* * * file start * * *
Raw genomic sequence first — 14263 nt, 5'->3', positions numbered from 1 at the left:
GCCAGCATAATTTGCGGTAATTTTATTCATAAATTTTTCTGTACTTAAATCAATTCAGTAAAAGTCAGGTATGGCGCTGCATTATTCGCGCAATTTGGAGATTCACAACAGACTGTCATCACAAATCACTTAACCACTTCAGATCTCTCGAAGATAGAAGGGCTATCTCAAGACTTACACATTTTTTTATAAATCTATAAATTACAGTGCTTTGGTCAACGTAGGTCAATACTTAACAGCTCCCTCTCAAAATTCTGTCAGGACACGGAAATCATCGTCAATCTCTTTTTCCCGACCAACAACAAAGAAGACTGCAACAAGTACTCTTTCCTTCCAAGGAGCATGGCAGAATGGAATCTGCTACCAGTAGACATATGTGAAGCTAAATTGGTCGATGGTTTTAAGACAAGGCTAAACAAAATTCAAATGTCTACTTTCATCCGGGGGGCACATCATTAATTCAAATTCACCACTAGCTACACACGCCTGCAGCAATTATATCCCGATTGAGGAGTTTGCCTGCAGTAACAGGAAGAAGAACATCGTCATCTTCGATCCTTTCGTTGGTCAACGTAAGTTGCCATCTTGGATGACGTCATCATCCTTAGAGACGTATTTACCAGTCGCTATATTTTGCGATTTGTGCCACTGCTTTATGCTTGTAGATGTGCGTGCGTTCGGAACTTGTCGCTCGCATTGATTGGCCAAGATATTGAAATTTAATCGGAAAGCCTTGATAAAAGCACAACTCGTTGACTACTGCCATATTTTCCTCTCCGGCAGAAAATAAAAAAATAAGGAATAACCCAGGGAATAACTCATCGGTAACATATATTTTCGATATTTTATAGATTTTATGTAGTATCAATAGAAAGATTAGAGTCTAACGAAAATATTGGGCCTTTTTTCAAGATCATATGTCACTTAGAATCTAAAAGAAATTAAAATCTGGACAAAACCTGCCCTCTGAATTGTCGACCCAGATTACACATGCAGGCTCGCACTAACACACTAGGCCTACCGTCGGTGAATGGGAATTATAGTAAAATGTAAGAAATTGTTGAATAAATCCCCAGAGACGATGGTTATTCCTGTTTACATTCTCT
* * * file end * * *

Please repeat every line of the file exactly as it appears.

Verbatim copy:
Raw genomic sequence first — 14263 nt, 5'->3', positions numbered from 1 at the left:
GCCAGCATAATTTGCGGTAATTTTATTCATAAATTTTTCTGTACTTAAATCAATTCAGTAAAAGTCAGGTATGGCGCTGCATTATTCGCGCAATTTGGAGATTCACAACAGACTGTCATCACAAATCACTTAACCACTTCAGATCTCTCGAAGATAGAAGGGCTATCTCAAGACTTACACATTTTTTTATAAATCTATAAATTACAGTGCTTTGGTCAACGTAGGTCAATACTTAACAGCTCCCTCTCAAAATTCTGTCAGGACACGGAAATCATCGTCAATCTCTTTTTCCCGACCAACAACAAAGAAGACTGCAACAAGTACTCTTTCCTTCCAAGGAGCATGGCAGAATGGAATCTGCTACCAGTAGACATATGTGAAGCTAAATTGGTCGATGGTTTTAAGACAAGGCTAAACAAAATTCAAATGTCTACTTTCATCCGGGGGGCACATCATTAATTCAAATTCACCACTAGCTACACACGCCTGCAGCAATTATATCCCGATTGAGGAGTTTGCCTGCAGTAACAGGAAGAAGAACATCGTCATCTTCGATCCTTTCGTTGGTCAACGTAAGTTGCCATCTTGGATGACGTCATCATCCTTAGAGACGTATTTACCAGTCGCTATATTTTGCGATTTGTGCCACTGCTTTATGCTTGTAGATGTGCGTGCGTTCGGAACTTGTCGCTCGCATTGATTGGCCAAGATATTGAAATTTAATCGGAAAGCCTTGATAAAAGCACAACTCGTTGACTACTGCCATATTTTCCTCTCCGGCAGAAAATAAAAAAATAAGGAATAACCCAGGGAATAACTCATCGGTAACATATATTTTCGATATTTTATAGATTTTATGTAGTATCAATAGAAAGATTAGAGTCTAACGAAAATATTGGGCCTTTTTTCAAGATCATATGTCACTTAGAATCTAAAAGAAATTAAAATCTGGACAAAACCTGCCCTCTGAATTGTCGACCCAGATTACACATGCAGGCTCGCACTAACACACTAGGCCTACCGTCGGTGAATGGGAATTATAGTAAAATGTAAGAAATTGTTGAATAAATCCCCAGAGACGATGGTTATTCCTGTTTACATTCTCT